FCC Declares Complete Repeal of Net Neutrality Regulations
The rules prohibited high-speed internet service providers from blocking or throttling content or charging extra fees for the best video streaming quality.
WASHINGTON — Federal Communications Commission (FCC) Chairman Ajit Pai this week recommended the agency fully dismantle Obama-era net neutrality regulations, delivering a major victory for the telecom industry in the long-running policy debate.
Eliminating the landmark regulations would allow internet service providers (ISPs) to block access to some websites and charge others for faster delivery of their content to consumers, although telecommunications companies have said they have no plans to do so, the Los Angeles Times reports.
The security industry is in favor of net neutrality in order to protect current and future video services provided over the internet. If ISPs are allowed to throttle traffic, for example, then that could potentially allow ISPs to throttle security video services.
The Alarm Industry Communications Committee (AICC) coordinates industry interaction with Congress and the FCC on this issue.
Tuesday’s decision by Pai, a Republican appointed by President Trump, set off another round in a hotly contested dispute over whether the government should be actively involved in assuring the unrestricted flow of information on the internet or leave it to market forces. The decision pits telecom giants like AT&T against internet giants like Google and Amazon, who warn against powerful telecom gatekeepers. Both sides are expected to lobby hard in Washington to push their agendas, as they did when the existing rules were adopted.
First put in place by the Obama administration, the rules prohibited high-speed ISPs from blocking or slowing down the delivery of websites, or charging extra fees for the best quality of streaming and other internet services for their subscribers. Those limits are central to the concept called net neutrality.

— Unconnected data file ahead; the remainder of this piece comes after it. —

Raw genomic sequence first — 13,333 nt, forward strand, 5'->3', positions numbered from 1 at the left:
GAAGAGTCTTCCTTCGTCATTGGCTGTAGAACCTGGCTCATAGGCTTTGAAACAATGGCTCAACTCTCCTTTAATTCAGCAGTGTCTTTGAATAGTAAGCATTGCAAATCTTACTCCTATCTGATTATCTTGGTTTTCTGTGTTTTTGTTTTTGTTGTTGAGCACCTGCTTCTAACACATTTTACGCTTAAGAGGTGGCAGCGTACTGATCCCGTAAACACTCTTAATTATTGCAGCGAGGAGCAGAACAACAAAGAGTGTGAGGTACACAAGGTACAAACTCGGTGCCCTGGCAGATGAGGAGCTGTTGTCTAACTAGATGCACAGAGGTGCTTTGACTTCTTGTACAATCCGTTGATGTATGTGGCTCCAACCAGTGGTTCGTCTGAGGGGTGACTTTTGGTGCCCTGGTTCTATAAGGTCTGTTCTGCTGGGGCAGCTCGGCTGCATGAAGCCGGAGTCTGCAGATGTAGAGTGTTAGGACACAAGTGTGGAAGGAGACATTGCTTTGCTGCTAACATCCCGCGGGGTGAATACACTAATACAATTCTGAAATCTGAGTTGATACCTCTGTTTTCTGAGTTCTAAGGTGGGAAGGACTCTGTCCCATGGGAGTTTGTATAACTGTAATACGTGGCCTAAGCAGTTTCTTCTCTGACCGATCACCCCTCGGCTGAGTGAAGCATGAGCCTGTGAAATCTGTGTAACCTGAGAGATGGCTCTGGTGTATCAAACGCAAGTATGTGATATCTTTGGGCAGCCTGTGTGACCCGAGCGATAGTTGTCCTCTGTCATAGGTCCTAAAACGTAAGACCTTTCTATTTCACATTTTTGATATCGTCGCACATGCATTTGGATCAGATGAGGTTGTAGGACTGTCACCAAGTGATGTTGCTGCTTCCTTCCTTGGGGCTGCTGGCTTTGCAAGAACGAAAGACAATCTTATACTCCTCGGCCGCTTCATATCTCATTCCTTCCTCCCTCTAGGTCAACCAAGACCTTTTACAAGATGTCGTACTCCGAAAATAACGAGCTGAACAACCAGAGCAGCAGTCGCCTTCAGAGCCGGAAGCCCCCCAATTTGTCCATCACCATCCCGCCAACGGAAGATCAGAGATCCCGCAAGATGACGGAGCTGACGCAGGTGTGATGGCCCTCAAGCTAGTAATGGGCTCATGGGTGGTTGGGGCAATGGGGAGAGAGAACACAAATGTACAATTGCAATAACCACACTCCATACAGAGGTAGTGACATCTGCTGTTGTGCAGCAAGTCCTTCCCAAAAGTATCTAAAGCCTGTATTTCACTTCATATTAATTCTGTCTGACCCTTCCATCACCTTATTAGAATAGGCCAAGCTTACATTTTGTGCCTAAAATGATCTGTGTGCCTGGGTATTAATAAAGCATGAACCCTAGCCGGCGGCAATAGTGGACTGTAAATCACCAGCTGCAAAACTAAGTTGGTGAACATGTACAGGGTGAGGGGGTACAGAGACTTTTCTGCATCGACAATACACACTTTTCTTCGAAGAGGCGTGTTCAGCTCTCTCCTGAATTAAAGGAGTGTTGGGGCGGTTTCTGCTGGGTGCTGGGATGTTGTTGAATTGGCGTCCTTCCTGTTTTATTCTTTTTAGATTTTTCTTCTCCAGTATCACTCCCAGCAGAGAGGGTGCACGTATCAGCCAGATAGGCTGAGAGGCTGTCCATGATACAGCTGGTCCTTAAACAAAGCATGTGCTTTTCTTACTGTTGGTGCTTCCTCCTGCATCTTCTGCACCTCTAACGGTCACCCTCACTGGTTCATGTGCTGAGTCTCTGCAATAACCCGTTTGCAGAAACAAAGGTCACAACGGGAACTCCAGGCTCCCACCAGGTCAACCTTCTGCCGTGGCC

“Under my proposal, the federal government will stop micromanaging the internet,” Pai said in a statement. “Instead, the FCC would simply require ISPs to be transparent about their practices so that consumers can buy the service plan that’s best for them and entrepreneurs and other small businesses can have the technical information they need to innovate.”
The FCC is expected to repeal the rules in a vote scheduled for Dec. 14. Under Pai’s plan, the Federal Trade Commission (FTC) would resume policing ISPs for online privacy, the Los Angeles Times reports.
AT&T, other telecom companies and industry trade groups sued to block the rules in 2014, arguing the FCC exceeded its authority in approving the regulations.
Last year, a federal appeals court upheld the regulations. The ruling could make it difficult for the FCC to repeal the net neutrality rules, and public interest groups are expected to challenge the move in court.
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